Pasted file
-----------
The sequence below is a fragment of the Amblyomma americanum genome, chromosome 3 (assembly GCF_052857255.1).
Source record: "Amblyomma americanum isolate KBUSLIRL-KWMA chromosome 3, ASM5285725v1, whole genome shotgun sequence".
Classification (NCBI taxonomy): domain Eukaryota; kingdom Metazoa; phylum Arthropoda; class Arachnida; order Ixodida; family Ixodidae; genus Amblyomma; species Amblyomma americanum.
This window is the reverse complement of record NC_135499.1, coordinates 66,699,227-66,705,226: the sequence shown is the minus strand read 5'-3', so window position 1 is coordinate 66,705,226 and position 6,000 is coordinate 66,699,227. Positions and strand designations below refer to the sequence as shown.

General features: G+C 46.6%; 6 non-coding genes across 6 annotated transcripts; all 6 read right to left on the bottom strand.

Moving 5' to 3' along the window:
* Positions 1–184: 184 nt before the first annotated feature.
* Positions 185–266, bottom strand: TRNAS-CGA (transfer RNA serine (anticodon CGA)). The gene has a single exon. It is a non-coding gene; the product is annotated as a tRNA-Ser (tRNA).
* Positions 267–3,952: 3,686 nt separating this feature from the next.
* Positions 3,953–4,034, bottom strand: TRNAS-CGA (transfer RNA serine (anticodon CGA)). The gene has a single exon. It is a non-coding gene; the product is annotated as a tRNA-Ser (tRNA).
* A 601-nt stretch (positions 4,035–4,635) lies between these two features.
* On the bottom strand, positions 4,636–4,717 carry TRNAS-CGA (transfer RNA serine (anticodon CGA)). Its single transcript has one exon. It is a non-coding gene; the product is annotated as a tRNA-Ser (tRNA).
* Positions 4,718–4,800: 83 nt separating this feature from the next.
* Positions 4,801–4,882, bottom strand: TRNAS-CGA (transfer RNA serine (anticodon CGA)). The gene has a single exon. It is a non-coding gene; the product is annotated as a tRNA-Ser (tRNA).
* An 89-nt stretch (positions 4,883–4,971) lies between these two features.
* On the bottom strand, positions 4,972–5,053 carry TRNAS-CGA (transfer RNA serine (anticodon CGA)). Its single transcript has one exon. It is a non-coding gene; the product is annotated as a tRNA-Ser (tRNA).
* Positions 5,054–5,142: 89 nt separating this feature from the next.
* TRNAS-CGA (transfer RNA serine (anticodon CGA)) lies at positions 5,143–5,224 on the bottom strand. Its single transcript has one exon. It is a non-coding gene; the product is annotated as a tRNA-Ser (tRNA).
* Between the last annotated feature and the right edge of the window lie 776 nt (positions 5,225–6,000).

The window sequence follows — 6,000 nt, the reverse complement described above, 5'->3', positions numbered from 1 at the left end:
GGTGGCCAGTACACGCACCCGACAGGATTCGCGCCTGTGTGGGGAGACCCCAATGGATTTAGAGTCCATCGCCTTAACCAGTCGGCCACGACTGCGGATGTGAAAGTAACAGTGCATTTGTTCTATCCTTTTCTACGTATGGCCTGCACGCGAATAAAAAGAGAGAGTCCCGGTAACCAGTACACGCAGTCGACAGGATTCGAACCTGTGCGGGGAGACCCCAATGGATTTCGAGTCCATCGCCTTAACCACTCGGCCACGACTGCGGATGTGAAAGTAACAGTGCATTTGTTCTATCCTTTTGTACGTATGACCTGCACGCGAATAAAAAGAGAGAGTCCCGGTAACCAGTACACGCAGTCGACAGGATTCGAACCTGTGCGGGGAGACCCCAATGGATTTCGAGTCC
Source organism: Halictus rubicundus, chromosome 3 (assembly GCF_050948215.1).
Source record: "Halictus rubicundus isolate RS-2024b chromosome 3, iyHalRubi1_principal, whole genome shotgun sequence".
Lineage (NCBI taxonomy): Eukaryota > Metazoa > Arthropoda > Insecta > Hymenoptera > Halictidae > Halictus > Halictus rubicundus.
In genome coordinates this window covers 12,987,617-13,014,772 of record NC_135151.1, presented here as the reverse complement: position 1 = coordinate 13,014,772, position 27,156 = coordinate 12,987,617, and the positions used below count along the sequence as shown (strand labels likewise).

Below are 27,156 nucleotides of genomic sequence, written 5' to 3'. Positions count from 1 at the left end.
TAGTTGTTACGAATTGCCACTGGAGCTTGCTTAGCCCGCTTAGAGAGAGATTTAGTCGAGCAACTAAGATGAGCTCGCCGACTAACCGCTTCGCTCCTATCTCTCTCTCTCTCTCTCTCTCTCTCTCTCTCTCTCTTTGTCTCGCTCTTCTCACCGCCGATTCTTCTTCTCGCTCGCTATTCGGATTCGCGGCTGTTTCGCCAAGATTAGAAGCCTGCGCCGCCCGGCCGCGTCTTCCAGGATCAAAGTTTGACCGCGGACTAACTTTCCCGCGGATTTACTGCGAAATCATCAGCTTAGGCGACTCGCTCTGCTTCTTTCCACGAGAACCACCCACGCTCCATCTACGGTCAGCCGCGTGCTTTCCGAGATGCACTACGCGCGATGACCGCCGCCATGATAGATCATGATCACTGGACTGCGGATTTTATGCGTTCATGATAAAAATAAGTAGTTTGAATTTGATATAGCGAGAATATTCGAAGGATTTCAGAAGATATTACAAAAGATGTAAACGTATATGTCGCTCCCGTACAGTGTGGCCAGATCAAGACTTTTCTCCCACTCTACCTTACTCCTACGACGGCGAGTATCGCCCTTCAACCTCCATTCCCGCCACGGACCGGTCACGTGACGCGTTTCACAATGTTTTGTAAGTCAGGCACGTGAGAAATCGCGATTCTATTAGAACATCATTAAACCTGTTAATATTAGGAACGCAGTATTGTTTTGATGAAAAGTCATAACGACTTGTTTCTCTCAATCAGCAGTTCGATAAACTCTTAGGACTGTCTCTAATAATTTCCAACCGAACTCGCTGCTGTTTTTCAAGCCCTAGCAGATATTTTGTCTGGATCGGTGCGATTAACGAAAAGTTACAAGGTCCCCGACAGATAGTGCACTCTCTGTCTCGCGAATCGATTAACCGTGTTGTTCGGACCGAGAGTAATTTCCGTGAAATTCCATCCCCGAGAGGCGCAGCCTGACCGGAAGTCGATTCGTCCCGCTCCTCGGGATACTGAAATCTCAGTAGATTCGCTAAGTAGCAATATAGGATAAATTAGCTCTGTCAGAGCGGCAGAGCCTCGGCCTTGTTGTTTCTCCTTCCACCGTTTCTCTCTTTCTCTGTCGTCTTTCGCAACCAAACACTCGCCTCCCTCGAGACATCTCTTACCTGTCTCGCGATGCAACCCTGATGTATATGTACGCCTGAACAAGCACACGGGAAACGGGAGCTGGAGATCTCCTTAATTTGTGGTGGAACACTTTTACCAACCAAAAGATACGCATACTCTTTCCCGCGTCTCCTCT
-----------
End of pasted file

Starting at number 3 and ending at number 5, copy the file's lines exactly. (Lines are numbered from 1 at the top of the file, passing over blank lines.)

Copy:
Classification (NCBI taxonomy): domain Eukaryota; kingdom Metazoa; phylum Arthropoda; class Arachnida; order Ixodida; family Ixodidae; genus Amblyomma; species Amblyomma americanum.
This window is the reverse complement of record NC_135499.1, coordinates 66,699,227-66,705,226: the sequence shown is the minus strand read 5'-3', so window position 1 is coordinate 66,705,226 and position 6,000 is coordinate 66,699,227. Positions and strand designations below refer to the sequence as shown.

General features: G+C 46.6%; 6 non-coding genes across 6 annotated transcripts; all 6 read right to left on the bottom strand.